What is Bootstrap Financing?

What is Bootstrap Financing?

Bootstrap financing means using your own money or resources to incorporate a venture. It reduces the dependence on investors and banks. While the financial risk is ubiquitous for the founder, it also gives him absolute freedom and control over the management of the company. It’s usually meant for small business ventures and is considered as an inexpensive option. The key to succeeding with this type of funding is to ensure optimal management of business finances and maintain adequate cash flow. Let’s look at the common sources of such funding.


Trade Credit
When a vendor or supplier allows you to order goods, by extending credit for net 30, 60, or 90 days, it’s called ‘trade credit’. Not every vendor will provide you a trade credit, they will, however, make all your orders through c.o.d (cash or check on delivery) or take an advance payment through your credit card. In such instances, it’s best to negotiate credit terms with your vendor.

While setting up your order, approach the person who will approve your credit personally. You will be taken more seriously, if your financial planning is sound, detailed, and informative. If your business is successful in its initial stages and has cleared the payments before they are due, then you have generated cash flow, without using your own resources. Your plan should ensure avoidance of unnecessary losses through forfeiture of cash discounts or incurring of delinquency penalties.

The most important aspect of any business, the customer, can be a source of capital too. You can obtain a letter of credit from them to purchase goods. Since your company’s goodwill and ethics play an important role in this, it’s important not to default. For example, if you are in a venture for producing industrial bags, you can obtain a letter of credit from your customer, to source the material from a supplier. In this way, you don’t have to block your limited capital and still can generate cash flow.

Real Estate
Generating capital using owned assets, by way of refinancing, leasing, and borrowing is another option. You can lease your facility, as it would reduce your startup cost. Negotiate your lease amounts to correspond to your growth or payment patterns. If your business needs you to buy a facility, try to cover the cost of the building over a long-term period. Make optimum use of your loan by having low monthly payments, to help your business grow. You can even refinance it as per your needs. The outright purchase will always provide you the advantage of price appreciation and creation of a valuable asset. Borrowing against its equity can also be an option in the future.

Equipment Suppliers
If your equipment will end up locking your capital and leave nothing for the operating expenses, it’s best to take a loan for the purchase; that way you would pay for the equipment over a longer period of time. There are two types of credit contracts used to purchase equipment. First is the ‘chattel mortgage contract’, in which the equipment becomes the property of the purchaser on delivery, but the seller holds a mortgage claim against it until the amount specified in the contract is paid.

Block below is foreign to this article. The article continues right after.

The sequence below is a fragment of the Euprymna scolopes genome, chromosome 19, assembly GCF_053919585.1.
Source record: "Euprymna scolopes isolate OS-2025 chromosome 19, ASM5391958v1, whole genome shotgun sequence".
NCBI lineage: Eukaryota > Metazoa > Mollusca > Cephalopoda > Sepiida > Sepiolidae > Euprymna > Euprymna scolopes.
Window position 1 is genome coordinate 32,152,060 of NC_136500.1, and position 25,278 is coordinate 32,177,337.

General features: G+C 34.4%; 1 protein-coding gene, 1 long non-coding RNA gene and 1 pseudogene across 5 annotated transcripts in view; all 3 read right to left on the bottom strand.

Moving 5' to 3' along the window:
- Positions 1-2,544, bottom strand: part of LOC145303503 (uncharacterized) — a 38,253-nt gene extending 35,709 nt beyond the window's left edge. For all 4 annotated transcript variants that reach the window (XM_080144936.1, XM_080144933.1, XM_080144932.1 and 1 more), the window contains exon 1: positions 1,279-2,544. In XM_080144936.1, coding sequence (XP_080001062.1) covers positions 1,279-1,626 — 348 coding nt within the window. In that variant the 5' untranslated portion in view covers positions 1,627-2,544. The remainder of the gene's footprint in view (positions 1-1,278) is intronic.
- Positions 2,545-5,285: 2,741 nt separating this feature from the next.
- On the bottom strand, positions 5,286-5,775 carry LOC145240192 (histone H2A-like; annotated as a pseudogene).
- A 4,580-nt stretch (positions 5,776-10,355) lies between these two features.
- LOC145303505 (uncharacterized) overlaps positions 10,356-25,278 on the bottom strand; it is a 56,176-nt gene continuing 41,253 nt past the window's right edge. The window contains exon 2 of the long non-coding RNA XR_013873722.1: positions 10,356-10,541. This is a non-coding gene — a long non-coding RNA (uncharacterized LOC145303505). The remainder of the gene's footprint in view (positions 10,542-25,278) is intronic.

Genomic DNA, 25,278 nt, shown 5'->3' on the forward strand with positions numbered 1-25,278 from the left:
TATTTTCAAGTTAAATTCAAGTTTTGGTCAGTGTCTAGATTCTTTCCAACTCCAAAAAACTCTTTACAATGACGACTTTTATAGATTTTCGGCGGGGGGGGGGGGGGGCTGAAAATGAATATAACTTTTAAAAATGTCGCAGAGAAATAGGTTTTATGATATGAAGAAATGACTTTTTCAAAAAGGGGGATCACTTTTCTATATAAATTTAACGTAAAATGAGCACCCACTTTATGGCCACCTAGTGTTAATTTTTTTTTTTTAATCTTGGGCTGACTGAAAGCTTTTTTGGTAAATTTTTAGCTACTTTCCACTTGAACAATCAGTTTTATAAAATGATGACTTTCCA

Second is the ‘conditional sales contract’, in which the purchaser does not receive title to the equipment until it is fully paid for. Another way of getting your equipment is to lease it for a certain period of time. Leasing is advantageous for both; the supplier of the equipment (lessor) and the user (lessee). The lessor enjoys tax benefits and a profit from the lease, while the lessee benefits, by making smaller payments and the ability to return the equipment at the end of the lease term; maybe, even move towards better technology.

Joint Utilization
This is a method where you can save the cost of running the business by sharing the facility, supplies, equipment, and even employees with another startup. It’s also a great way to build your network.

Angel Investors
Angel investors are affluent individuals, often retired business owners and executives, who provide capital for small business startups, usually in exchange for ownership equity. They are an excellent source of early-stage bootstrap financing as they are willing to take risks, that banks and venture capitalists wouldn’t take.

Credit Cards
Credit card limits can also be used as a source of finance. The card offers the ability to make purchases or obtain cash advances and pay them later, the only disadvantage being that it is expensive in the long term.

Peer-to-Peer Lending
This is a method where borrowers and lenders conduct business without traditional intermediaries such as banks. It can also be known as social lending and depends on your social acceptability. Peer-to-peer lending can also be conducted using the Internet.

Money Pooling
Small sums of money can be borrowed from several family members, friends, or colleagues. They will have no legal ownership in the business, but remember to pay back, as nothing causes more tension in a family than money matters.


  • Since you borrow less, your equity will be secured.
  • You won’t be losing money in the form of high-interest rates.
  • Lesser debt means better market position for dealing with lenders and investors.
  • Complete control of your company will allow you to be free and creative in your dealings.


  • The complete financial risk lies with the entrepreneur.
  • Raising finance can be time-consuming, which can impact business operations.
  • In the long term, this can be an expensive commitment between you and your supplier.

These methods encourage entrepreneurs to utilize personal resources and have shown some outstanding results among small setups, that have grown into large companies such as Roadway Express, Black and Decker, Coca Cola, Dell, Eastman Kodak, UPS, Hewlett-Packard, and many more.